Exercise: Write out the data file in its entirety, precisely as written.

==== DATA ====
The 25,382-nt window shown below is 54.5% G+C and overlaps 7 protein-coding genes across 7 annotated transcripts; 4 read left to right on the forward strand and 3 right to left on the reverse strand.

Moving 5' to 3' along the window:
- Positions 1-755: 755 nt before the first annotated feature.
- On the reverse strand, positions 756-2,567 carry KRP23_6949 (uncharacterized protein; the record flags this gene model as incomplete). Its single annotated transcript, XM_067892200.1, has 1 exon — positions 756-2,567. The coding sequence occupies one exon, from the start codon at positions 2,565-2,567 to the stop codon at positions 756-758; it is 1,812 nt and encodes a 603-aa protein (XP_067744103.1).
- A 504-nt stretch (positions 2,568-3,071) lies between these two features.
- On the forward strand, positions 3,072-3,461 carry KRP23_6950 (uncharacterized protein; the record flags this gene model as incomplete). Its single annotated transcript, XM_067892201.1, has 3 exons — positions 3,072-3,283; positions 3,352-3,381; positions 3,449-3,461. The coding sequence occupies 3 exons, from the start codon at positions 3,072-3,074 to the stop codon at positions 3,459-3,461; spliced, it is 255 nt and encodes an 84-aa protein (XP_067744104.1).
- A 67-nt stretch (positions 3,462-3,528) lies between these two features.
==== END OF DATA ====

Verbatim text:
The 25,382-nt window shown below is 54.5% G+C and overlaps 7 protein-coding genes across 7 annotated transcripts; 4 read left to right on the forward strand and 3 right to left on the reverse strand.

Moving 5' to 3' along the window:
- Positions 1-755: 755 nt before the first annotated feature.
- On the reverse strand, positions 756-2,567 carry KRP23_6949 (uncharacterized protein; the record flags this gene model as incomplete). Its single annotated transcript, XM_067892200.1, has 1 exon — positions 756-2,567. The coding sequence occupies one exon, from the start codon at positions 2,565-2,567 to the stop codon at positions 756-758; it is 1,812 nt and encodes a 603-aa protein (XP_067744103.1).
- A 504-nt stretch (positions 2,568-3,071) lies between these two features.
- On the forward strand, positions 3,072-3,461 carry KRP23_6950 (uncharacterized protein; the record flags this gene model as incomplete). Its single annotated transcript, XM_067892201.1, has 3 exons — positions 3,072-3,283; positions 3,352-3,381; positions 3,449-3,461. The coding sequence occupies 3 exons, from the start codon at positions 3,072-3,074 to the stop codon at positions 3,459-3,461; spliced, it is 255 nt and encodes an 84-aa protein (XP_067744104.1).
- A 67-nt stretch (positions 3,462-3,528) lies between these two features.